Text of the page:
Understanding diversity and interculturalism between Aboriginal peoples and Newcomers in Winnipeg
Gyepi-Garbrah, John Victor
Indigeneity plays a central role in planning for diversity and creating inclusive cities in Canada. In the public domain, racism remains prominent in cities and presents challenges to the realization by urban Aboriginal peoples and Newcomers of their aspirations in urban society. In Winnipeg, an Aboriginal-led organisation has initiated partnerships with Newcomer settlement organisations to bring both groups together to build intercultural relationships. A case study of the United Against Racism/Aboriginal Youth Circle component of Ka Ni Kanichihk (KNK) provides the opportunity to examine the effects of its partnerships on the following matters: promoting cross-cultural understanding and friendships, changing negative perceptions and building confidence among Aboriginal peoples and Newcomers vis-a-vis each other, and help indirectly to facilitate Newcomer integration into neighbourhoods predominantly occupied by Aboriginal peoples in Winnipeg. An analysis of the data gathered on the partnership programs revealed that prior to participating in these programs there were negative preconceptions about one another based on false impressions. The programming has facilitated the sharing of cultures and ideas. This has also helped members of both groups to value their cultural differences and similar history of colonialism where they exist, develop a shared understanding of the racism that confronts Aboriginal peoples and racialized Newcomers, break down stereotypes, and build friendships. This thesis reveals that in the short term, the programs and partnerships of KNK are contributing to better cross-cultural understanding and relations within a multiculturalism framework, and that in the long term they have the potential to contribute to better cross-cultural understanding and relations within an intercultural framework. The cross-cultural networks being developed bode well for the potential of developing instrumental policy and advocacy partnerships in addressing common issues faced by Aboriginals and Newcomers through progressive urban policy in Canadian cities.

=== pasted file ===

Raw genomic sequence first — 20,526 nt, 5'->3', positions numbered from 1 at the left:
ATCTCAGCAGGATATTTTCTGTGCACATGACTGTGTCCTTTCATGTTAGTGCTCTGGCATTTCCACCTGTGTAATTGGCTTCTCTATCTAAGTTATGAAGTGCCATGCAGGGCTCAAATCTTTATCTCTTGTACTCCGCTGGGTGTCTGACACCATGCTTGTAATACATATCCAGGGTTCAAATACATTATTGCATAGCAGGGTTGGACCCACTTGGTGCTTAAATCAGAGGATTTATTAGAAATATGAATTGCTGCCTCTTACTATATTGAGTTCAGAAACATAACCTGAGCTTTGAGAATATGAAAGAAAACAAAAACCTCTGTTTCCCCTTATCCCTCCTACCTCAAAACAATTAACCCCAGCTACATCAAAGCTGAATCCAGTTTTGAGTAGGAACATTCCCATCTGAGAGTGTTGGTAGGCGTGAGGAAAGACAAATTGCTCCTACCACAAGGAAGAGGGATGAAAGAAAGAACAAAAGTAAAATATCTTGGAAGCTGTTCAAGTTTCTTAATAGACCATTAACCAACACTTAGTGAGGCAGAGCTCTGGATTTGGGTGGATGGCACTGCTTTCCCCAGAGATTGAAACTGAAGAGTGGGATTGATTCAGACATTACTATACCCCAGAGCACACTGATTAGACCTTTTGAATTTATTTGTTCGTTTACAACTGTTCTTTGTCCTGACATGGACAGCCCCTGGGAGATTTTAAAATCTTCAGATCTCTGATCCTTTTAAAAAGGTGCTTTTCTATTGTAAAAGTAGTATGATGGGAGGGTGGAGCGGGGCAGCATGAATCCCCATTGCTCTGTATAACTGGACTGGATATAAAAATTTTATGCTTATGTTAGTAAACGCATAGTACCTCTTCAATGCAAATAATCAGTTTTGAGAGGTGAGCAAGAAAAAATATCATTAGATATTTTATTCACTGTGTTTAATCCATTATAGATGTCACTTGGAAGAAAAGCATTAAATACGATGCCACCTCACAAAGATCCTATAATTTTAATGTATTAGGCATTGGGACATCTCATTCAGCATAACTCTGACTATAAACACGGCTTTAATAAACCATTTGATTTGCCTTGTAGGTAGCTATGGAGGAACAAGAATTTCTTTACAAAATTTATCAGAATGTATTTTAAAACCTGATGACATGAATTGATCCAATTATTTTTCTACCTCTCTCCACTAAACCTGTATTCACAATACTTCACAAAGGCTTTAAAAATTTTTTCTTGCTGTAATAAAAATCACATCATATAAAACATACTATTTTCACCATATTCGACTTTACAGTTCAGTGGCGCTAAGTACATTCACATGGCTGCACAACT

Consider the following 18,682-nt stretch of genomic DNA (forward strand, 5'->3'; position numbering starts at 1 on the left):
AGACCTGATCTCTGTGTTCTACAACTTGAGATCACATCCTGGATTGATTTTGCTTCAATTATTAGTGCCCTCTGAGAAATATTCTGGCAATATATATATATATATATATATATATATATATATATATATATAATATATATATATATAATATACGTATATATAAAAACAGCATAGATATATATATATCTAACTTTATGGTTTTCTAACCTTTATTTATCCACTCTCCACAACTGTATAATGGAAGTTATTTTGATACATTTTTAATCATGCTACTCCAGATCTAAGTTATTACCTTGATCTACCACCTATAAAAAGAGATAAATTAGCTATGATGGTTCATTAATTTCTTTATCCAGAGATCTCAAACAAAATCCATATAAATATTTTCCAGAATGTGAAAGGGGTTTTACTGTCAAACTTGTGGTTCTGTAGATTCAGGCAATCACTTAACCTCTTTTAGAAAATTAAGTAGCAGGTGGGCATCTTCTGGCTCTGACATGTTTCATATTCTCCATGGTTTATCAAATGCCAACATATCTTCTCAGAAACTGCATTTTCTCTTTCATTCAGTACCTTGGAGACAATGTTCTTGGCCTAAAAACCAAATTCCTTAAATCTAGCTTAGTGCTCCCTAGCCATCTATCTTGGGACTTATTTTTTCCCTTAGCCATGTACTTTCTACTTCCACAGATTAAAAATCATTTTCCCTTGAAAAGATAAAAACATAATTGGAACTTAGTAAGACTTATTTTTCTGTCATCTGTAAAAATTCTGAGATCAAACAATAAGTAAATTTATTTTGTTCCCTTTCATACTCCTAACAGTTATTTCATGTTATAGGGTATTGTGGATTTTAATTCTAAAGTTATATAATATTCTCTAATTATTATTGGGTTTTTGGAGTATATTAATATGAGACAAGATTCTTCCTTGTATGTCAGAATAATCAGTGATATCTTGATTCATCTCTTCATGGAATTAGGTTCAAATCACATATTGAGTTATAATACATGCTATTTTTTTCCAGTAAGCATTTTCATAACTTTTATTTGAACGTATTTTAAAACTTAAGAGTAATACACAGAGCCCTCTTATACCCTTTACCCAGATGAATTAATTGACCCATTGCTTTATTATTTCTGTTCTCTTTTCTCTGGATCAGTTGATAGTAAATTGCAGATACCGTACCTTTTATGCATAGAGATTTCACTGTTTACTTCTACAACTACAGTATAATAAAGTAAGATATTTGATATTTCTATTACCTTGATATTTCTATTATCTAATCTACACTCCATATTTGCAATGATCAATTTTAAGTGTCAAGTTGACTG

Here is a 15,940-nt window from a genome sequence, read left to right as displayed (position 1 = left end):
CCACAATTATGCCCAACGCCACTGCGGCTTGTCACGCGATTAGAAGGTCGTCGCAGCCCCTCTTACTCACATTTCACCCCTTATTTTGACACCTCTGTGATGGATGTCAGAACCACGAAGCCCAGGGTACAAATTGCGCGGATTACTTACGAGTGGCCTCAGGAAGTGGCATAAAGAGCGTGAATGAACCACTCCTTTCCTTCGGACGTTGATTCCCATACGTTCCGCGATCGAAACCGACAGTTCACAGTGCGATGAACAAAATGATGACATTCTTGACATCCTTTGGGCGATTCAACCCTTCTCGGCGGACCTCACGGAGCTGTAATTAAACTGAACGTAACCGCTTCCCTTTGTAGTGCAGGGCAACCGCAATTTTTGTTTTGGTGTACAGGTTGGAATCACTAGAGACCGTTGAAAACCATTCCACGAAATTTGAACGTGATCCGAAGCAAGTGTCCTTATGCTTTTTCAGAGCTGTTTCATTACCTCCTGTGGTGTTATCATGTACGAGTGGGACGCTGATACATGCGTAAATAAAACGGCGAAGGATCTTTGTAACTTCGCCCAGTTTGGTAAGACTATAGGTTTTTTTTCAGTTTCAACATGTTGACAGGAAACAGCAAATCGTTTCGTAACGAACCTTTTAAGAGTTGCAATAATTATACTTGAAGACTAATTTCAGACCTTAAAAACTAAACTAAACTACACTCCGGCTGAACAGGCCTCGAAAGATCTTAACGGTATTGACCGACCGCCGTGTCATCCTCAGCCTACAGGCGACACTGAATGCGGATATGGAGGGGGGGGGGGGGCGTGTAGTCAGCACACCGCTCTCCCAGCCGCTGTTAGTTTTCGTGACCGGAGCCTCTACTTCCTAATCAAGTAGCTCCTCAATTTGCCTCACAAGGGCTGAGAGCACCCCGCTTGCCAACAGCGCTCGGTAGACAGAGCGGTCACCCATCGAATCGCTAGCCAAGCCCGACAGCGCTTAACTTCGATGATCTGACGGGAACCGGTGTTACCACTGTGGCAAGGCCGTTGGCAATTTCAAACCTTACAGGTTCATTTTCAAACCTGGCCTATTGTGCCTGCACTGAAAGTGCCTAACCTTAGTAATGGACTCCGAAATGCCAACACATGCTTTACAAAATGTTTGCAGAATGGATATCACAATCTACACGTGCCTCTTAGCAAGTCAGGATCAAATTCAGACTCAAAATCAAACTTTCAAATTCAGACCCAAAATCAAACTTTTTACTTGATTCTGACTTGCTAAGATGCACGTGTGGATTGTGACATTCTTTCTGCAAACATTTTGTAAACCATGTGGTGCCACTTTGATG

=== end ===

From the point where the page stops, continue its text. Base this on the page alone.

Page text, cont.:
DegreeMaster of Arts (M.A.)
CommitteeGarcea, Joseph; Hackett, Paul; Chirkov, Valery
Copyright DateDecember 2010